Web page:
Bimbo Rivas

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"Bimbo" Rivas
BornBittman John
11 November 1939
Died21 May 1992
New York City, New York
NationalityPuerto Rican
Literary movementNuyorican

Bittman John "Bimbo" Rivas (November 11, 1939 – May 21, 1992) was a Puerto Rican actor, community activist, director, playwright, poet, and teacher who lived in the Lower East Side of New York City. He also served in the U.S. Air Force. He was one of the pioneers of the Nuyorican Movement and was involved in the Nuyorican Poets Café.

Life[edit]

Bittman (Bimbo) Rivas got his nickname because of his birth name Bittman. He was teased as a child and called Bimbo, instead of Bittman. He later, as a teenager saw a movie where an elephant named Bimbo was loved and respected. At that moment he had decided to empower the name and made it his own. The name lasted, as he was from that point on known to everyone as Bimbo Rivas. Bimbo Rivas was much more down to earth and his journey led him to NYC's Lower East Side where he spent the rest of his life.

In the Lower East Side, Bimbo found affordable housing, in one of the top locations in New York and in the 1970s moved there with his family. He soon noticed the place was in a continual stage of deterioration, not just because of the crumbling and empty buildings around him, but also due to the declining morale of its people. Some faced horrible living conditions, with people squatting in buildings and others warming up by 55 gallons on the sidewalk or empty lots. Yet others were being swept into or by the crime wave prevalent in most of New York in those days.

From his experiences, Bimbo was moved to write the "Loisaida" poem that today gives the Lower East Side its nickname. Bimbo also recognized an opportunity to turn things around and improve quality of life for Loisaida's residents, whom he considered his family whether by blood or association. He tackled the quality of life issue by reconciling the needs of the residents with available government programs to improve communities.

He helped people that had lived in buildings for years finally get a title to their property, and guided others to work with authorities to force landlords to maintain their properties and make them livable so they could collect their rents and the residents had better apartments they could feel proud of. These and other activities helped give momentum to a tremendous transformation of the Lower East Side that by the turn of the 20th century, had turned "Loisaida", into the tree-lined, bohemian, and ultra-chic East Village.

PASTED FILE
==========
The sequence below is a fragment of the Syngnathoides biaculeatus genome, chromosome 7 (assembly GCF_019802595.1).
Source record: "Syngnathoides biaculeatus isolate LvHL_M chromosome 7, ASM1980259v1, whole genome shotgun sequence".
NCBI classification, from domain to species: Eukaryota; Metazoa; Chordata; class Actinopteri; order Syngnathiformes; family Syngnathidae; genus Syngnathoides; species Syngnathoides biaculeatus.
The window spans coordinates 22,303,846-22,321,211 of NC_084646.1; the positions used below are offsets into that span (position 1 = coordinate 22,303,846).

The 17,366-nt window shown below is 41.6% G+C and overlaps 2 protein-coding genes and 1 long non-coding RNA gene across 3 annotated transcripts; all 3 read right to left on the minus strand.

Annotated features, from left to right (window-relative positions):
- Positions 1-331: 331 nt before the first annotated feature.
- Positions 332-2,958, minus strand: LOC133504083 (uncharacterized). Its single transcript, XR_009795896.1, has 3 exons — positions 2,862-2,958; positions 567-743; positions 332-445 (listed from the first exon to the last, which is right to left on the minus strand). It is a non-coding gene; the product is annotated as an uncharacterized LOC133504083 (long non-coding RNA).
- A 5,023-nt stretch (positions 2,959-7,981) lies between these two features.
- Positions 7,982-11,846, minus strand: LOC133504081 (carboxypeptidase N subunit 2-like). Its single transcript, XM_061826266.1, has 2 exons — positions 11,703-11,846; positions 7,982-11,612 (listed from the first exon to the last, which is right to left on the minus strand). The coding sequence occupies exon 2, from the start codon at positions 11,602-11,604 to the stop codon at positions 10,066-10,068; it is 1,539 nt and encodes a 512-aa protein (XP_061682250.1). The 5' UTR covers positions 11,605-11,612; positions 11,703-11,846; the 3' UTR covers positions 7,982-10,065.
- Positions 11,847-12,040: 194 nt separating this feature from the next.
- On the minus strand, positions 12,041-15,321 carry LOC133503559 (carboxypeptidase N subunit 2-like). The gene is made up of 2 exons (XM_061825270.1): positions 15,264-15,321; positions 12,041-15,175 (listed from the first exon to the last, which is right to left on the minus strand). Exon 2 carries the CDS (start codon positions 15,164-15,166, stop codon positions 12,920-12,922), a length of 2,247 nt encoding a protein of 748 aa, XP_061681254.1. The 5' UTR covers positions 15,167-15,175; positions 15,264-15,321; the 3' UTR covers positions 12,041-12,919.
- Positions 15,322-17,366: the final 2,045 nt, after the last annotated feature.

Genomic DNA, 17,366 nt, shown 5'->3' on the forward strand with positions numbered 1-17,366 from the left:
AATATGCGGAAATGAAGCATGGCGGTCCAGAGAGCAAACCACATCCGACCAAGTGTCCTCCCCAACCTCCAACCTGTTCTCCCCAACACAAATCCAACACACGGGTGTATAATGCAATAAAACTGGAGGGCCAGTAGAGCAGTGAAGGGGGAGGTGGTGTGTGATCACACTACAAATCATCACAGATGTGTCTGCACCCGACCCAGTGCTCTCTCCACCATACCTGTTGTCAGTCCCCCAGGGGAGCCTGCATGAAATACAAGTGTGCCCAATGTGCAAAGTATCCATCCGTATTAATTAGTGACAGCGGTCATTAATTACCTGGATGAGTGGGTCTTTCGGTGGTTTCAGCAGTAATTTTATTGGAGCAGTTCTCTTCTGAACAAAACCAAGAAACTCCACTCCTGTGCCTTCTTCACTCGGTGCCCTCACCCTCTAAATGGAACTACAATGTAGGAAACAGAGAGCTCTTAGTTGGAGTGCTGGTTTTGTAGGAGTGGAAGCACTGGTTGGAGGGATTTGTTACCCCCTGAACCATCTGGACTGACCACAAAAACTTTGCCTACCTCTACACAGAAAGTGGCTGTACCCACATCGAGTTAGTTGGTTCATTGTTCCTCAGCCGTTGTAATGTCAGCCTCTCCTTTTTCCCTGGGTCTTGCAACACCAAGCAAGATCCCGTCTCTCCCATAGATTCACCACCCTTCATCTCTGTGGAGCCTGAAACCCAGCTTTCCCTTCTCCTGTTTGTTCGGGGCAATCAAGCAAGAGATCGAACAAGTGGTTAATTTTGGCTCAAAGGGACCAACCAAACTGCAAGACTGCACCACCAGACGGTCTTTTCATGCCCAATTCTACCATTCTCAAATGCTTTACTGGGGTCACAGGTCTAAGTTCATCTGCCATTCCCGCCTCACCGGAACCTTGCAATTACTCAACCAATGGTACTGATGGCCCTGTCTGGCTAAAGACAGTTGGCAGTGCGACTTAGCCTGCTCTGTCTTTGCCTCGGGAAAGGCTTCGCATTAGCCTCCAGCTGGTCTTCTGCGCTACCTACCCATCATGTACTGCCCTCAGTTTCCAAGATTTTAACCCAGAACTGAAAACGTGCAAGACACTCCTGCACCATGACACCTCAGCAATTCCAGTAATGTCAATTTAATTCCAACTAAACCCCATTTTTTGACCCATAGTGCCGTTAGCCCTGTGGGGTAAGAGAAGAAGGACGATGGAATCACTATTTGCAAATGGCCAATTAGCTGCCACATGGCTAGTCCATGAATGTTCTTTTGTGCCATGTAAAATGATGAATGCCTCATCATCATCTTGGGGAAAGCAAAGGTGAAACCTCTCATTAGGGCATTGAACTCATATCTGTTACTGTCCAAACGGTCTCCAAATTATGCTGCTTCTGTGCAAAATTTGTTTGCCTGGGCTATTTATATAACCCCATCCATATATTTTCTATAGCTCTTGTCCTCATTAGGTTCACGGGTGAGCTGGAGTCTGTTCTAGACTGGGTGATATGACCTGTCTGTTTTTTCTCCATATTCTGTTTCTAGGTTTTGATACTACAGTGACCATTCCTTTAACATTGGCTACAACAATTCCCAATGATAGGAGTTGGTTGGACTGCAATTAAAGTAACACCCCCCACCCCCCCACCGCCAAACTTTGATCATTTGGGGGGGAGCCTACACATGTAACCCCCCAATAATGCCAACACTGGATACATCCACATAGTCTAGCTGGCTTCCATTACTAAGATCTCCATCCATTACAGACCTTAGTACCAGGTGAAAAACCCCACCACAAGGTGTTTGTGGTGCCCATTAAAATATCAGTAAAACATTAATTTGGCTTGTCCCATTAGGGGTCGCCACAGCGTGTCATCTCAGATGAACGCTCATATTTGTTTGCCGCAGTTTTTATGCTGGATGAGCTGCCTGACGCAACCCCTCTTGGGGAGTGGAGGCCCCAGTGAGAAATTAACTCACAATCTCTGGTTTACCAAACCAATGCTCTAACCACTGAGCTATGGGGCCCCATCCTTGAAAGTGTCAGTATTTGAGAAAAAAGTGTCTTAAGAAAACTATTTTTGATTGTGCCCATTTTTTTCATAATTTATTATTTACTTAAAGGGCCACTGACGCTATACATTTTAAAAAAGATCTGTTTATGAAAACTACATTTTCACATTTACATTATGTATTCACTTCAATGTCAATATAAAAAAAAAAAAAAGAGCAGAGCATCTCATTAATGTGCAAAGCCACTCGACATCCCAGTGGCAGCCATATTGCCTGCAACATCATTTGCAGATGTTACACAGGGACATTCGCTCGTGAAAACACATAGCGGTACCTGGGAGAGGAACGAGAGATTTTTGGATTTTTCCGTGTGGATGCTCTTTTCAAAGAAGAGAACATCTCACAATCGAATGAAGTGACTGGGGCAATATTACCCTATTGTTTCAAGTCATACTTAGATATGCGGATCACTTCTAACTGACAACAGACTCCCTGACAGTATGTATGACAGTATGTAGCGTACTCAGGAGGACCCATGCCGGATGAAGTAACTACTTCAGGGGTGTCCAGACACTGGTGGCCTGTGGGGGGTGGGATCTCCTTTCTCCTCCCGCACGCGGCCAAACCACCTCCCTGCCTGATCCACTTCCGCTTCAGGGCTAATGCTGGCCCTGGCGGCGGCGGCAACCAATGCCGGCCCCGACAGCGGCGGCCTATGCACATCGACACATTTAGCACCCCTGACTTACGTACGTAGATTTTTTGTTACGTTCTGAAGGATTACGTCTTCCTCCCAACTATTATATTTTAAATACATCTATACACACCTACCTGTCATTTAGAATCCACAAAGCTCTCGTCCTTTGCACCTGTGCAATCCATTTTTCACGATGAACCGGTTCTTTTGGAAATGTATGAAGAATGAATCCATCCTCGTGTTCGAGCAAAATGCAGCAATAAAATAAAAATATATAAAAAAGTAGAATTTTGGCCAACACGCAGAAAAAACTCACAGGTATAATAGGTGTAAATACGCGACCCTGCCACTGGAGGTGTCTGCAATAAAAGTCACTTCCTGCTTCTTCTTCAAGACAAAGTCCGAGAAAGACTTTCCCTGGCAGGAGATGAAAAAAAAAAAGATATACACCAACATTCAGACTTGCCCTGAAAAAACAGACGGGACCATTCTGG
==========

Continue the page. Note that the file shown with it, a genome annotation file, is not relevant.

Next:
On May 21, 1992, while substitute teaching a kindergarten class he suffered a heart attack in the classroom and soon after died. He was 52 years old, and left behind his 6 children.

Legacy[edit]

Bimbo Rivas was a community activist, who gave the Lower East Side the name "Loisaida" in a 1974 poem. He was a committed artist, whose talent enriched not only the Puerto Rican culture, but other cultures as well. Bimbo's spirit and influence lives on in Loisaida today.

Among his students was the actor Luis Guzmán, who was trained at Charas/El Bohio in New York City.

On May 27, 1992, Avenue C became known as Loisaida Avenue. Rivas was the first to coin the name "Loisaida" and used it in a poem.[1]

Affiliations[edit]

  • The Puerto Rican Traveling Theatre Co., Inc. New York, NY.
  • The Lower East Side People’s Federal Credit Union, Loisaida, NYC, NY.
  • Adopt-A-Building Inc, Loisaida, NYC, NY.
  • El Bohio Cultural & Community Center, Loisaida, NYC, NY.
  • The Public Theater, New York, NY US.
  • El Teatro Ambulante—El Coco que Habla, Loisaida, NYC, NY.
  • Nuyorican Poets Café, Loisaida, NYC, NY.

References[edit]

  1. ^ "The Real Loisaida". The New York Times. 1981-05-27. Retrieved 2020-11-02.

Further reading[edit]

  • Council on Museums and Education in the Visual Arts. "Community-Based Museums and Umbrella Agencies." The Art Museum as Educator: A Collection of Studies as Guides to Practice. Berkeley: University of California Press, 1978.
  • Hernández, Carmen Dolores. "Pedro Pietri." Puerto Rican Voices in English: Interviews with Writers. Westport: Praeger, 1997. ISBN 0-275-95809-4
  • Sevcenko, Liz. "Making Loisaida: Placing Puertorriqueñidad in Lower Manhattan." In Agustín Laó-Montes and Arlene M. Dávila, eds. Mambo Montage: The Latinization of New York. New York: Columbia University Press, 2001. ISBN 0-231-11274-2
  • On Broadway, May 23, 1974 played the role of Juan Otero “Original” for the play by Miguel Pinero “Short Eyes” from the PlayBill website